The implication of the purinergic system in the chondrocytes activation is also reported in a paper of Pingguan-Murphy et al. This study investigates the influence of cyclic compression on intracellular Ca2+ signaling using the chondrocyte-agarose model. Cyclic compression modulated global Ca2+ signaling by increasing the percentage of cells exhibiting Ca2+ transients (population modulation) and/or reducing the rise and fall times of these transients (transient shape modulation). The frequency and strain rate of compression differentially modulated these Ca2+ signaling characteristics, providing a potential mechanism through which chondrocytes may distinguish between different loading conditions. The cyclic compression appears to activate a purinergic pathway involving the release of ATP followed by the activation of P2 receptors causing a combination of extracellular Ca2+ influx and intracellular Ca2+ release and modulating the cartilage homeostasis [11]. Other papers have confirmed that ATP has a role in the response of chondrocytes to mechanical stimulation via P2Y2 purineceptors [12, 13].


The above data tend to confirm the importance of the purinergic system and the role of the chondrocyte ATP in the transmission of signals stimulating chondrocyte activity. CLO can enter into this mechanism as it is able to enter chondrocytes through phosphate channels and be metabolized in the analogous AppCCl2p of ATP to perform an anabolic action similar to that of ATP itself. However, it is of fundamental importance to know if CLO is able to reach the chondrocyte cells embedded in the matrix and to remain in contact for a time sufficient to stimulate the purineceptors.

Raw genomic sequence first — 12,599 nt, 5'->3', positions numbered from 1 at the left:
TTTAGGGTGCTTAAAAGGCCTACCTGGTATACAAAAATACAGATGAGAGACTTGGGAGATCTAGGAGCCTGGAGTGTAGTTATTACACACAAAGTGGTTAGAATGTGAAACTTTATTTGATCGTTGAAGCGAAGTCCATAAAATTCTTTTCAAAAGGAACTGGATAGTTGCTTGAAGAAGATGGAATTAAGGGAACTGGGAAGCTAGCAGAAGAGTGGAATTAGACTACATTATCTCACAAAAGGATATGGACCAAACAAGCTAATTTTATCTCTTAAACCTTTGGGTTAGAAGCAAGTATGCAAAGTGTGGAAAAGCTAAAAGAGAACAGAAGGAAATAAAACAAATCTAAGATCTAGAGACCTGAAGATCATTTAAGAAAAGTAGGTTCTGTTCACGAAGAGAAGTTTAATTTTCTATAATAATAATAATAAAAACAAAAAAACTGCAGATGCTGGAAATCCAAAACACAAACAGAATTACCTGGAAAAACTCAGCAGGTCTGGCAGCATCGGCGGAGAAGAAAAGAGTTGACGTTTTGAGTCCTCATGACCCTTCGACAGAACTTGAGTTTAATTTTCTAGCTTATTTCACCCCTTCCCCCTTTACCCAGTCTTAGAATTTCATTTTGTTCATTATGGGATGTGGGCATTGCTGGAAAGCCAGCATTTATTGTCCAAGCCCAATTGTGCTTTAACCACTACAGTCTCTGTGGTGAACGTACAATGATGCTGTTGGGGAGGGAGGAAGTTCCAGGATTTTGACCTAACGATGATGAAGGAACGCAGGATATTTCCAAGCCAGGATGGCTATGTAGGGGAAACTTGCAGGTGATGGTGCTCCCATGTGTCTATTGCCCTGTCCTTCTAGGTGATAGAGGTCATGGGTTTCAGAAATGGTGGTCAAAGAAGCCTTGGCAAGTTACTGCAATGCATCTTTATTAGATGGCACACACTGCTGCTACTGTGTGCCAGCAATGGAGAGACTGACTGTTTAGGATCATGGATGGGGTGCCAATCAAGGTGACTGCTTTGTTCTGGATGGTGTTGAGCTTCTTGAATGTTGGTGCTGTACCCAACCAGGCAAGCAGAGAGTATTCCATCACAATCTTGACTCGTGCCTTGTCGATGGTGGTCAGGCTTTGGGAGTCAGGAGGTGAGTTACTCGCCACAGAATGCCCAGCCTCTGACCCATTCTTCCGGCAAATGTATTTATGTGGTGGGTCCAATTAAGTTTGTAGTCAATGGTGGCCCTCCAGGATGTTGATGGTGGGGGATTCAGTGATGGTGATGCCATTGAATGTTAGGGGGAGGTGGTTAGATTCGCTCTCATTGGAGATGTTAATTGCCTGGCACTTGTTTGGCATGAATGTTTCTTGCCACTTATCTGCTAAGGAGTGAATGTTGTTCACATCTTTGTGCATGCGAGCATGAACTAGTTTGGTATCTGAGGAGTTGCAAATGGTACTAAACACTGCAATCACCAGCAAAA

This last aspect would seem to be confirmed both by the results of the studies on OA patients treated both intramuscularly [14,15] and intraarticularly as well as by kinetic studies with labeled CLO injected i.a. in rats. In this last study, it was found that CLO enters the cartilage widely and remain included for a very long time and in the order of several weeks. All this seems to confirm the possibility of using CLO in the therapy of OA not only for its anabolic activity on chondrocyte but also for its confirmed anti-inflammatory and pain-reliving activity.

OA is now rightly considered not only a disease of articular cartilage, but of the osteochondral unit, i.e., the complex of cartilage and subchondral bone, mediated by endoarticular inflammatory cytokines that overcome the tidemark attacking the underlying spongiosa leading to a phenotic expression of osteoporosis, unlike cases with greater mechanical expression with sclerotic phenotype. [16]. Such suffering of the osteochondral unit already occurs in the starting of the disease and certainly in its evolution in aggravation. In this context, the therapy of chondropathy is nowadays supported by that of epiphyseal subchondral bone edema [17]. The use of BPs and of Clodronate in particular in this last condition represents now an acquired fact in the osteometabolic management of OA. CLO is expressed with its three synergistic positive effects: antiresorptive, anti-inflammatory, and pain-relieving.

The studies described above have highlighted a further therapeutic effect to the benefit not only of the bone but also of the cartilage as a target of OA, in a chondrotrophic sense, with a potential completeness of therapeutic activity increasing the hope of curing this complex disease in a more incisive way. The significance and specificity of this new therapeutic perspective of CLO deserve further studies, in addition to the pilot ones highlighted.

However, adequate RCTs studies are needed to verify whether the use of CLO can be placed as a disease-modifying drug (DMOAD) or only as a symptomatic drug.

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Journal of Orthopaedics and Physiotherapy

Figures at a glance
Figure 1
Figure 1: Clodronate action mechanism: CLO is metabolized into AppCCl2p which is released through hemi-channels and stimulate P2Y receptor with final anabolic effect on the chondrocytes